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  1. from today’s Daily Telegraph (no doubt after Pablo’s article was written): BT Sport’s dismal Champions League viewing figures raise concerns at Uefa – Revealed: Just 200,000 viewers watch English clubs’ games on Showcase free-to-air channel, writes Ben Rumsby


    11 February 2016 at 1:12 pm

    • That’s a great one, David! Thanks!

      Pablo Ibanez Colomo

      11 February 2016 at 1:39 pm

  2. Outside the area of TV rights – but not TV – my personal favourite in this category is the ACM investigation of Nozema and Broadcast Partners, the only parties in the Netherlands which broadcast radio and TV signals on behalf of broadcasting companies. After this sector was privatised, and the old monopolist split up into two companies, there was an allegation that the government was concerned that one of them, Nozema, was winning all the contracts. Therefore, the government allegedly encouraged them to form a market sharing/bid rigging cartel, for which they were then investigated and punished. However, as the appeals progressed, both the fine and the allegations of government involvement gradually disappeared, and so allegations are all they are.

    Martin Holterman

    12 February 2016 at 1:07 pm

    • Excellent one too! Loving this thread! Martin, yours reminds me of the cartel of newspapers sponsored by the Spanish government to force Google to pay (except that this example is even dumber)

      Pablo Ibanez Colomo

      12 February 2016 at 6:15 pm

  3. As regards the ongoing investigation of the Bundeskartellamt into the selling of Bundesliga broadcast rights no official information is available so far. Indeed, the German media report that there is a certain pressure on the Bundeskartellamt (esp. from clubs like Bayern Munich hoping to earn as much as the English clubs do and potential competitors of Sky) to require the introduction of the so called no-single-buyer-rule from the German Football League (DFL). The Bundeskartellamt already discussed the issue when accepting the commitments offered by the DFL in 2012. In my view, the arguments the Bundeskartellamt provided then in favor of the centralized and against the individual marketing of the media rights also suggest that the possibility for a single buyer to acquire the right (and obligation!) to show all the matches should not be excluded:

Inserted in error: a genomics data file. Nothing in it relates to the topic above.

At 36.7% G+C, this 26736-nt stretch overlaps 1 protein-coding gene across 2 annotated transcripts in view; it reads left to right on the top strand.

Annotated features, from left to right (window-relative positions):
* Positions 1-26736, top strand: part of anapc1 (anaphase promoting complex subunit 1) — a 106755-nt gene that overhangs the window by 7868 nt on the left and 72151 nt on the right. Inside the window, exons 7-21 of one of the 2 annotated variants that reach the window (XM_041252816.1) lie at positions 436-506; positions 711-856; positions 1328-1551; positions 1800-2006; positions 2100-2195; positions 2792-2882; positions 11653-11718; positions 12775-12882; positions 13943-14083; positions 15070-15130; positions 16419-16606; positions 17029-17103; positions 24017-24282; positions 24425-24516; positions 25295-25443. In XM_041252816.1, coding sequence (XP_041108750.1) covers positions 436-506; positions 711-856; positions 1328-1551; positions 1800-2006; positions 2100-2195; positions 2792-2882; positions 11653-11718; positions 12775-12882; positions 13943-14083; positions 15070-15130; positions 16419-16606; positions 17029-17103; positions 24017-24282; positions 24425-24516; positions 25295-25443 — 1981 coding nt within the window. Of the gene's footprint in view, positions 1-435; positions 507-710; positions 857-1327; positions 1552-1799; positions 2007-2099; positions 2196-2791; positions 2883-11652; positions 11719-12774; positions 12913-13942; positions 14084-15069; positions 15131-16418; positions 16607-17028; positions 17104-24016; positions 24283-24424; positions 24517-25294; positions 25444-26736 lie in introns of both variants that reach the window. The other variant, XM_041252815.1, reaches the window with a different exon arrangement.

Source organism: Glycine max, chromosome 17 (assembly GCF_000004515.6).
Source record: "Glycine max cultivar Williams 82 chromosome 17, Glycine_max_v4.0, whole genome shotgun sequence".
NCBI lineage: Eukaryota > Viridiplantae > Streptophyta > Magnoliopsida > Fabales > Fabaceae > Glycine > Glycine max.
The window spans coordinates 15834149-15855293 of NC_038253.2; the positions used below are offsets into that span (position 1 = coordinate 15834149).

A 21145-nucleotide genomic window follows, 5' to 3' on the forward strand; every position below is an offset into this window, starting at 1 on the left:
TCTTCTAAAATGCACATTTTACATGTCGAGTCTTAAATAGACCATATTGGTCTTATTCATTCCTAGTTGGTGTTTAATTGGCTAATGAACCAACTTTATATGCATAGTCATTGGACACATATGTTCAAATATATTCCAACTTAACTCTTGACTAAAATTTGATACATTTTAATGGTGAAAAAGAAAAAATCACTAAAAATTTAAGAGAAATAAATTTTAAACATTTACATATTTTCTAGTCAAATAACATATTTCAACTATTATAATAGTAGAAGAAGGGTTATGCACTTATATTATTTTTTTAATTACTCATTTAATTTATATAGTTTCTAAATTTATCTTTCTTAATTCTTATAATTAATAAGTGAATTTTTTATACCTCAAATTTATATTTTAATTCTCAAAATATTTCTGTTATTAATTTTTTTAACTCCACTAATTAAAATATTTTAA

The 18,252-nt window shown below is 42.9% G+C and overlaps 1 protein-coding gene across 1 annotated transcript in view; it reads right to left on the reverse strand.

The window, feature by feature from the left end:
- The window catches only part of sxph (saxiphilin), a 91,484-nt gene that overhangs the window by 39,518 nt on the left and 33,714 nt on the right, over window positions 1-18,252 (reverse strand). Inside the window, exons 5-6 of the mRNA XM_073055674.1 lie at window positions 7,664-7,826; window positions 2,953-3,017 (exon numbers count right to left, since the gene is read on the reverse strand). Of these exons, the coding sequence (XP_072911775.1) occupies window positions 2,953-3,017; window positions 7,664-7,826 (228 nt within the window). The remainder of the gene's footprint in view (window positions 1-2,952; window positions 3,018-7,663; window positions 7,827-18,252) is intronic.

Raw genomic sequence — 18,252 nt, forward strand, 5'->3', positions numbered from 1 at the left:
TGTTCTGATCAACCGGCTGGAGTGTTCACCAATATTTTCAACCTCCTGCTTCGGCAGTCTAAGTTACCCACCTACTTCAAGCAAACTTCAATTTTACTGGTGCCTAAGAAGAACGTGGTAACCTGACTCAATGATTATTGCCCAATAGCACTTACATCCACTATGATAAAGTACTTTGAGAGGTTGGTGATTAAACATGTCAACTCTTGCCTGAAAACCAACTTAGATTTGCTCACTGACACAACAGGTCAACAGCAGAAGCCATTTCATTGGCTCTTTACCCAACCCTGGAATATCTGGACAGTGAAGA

“The main efficiency gain of a joint selling of the rights is that it offers a comprehensive league product to the buyers. How significant this efficiency gain is depends on the preferences of end consumers. These, in turn, determine the preferences of the buyers of the media rights. According to the latter, about 75% of the viewers find coverage of all league matches highly important. This tendency was confirmed by an analysis of viewer numbers achieved with different TV formats (e.g. individual match vs. conference) offered by the pay TV channel “Sky”. The investigations showed that buyers tend to be skeptical that interesting league products, such as live conferences and highlight coverage, would also be offered under an individual marketing model. A comprehensive coverage of league events can raise the quality and range of the coverage and make popular forms of reporting, such as live conferences, possible.”

    (Bundeskartellamt, Case Report “Joint selling of media rights for the games of the 1st and 2nd German football leagues from the 2013/2014 season onwards”, available under

    Florian Bien

    16 February 2016 at 6:21 pm

    • Thanks so much, Florian! You raise the fundamental question: why would joint selling, in and of itself, not fulfill the conditions of Article 101(3) TFEU? And this assuming it is restrictive of competition in the first place!

      Pablo Ibanez Colomo

      17 February 2016 at 8:30 pm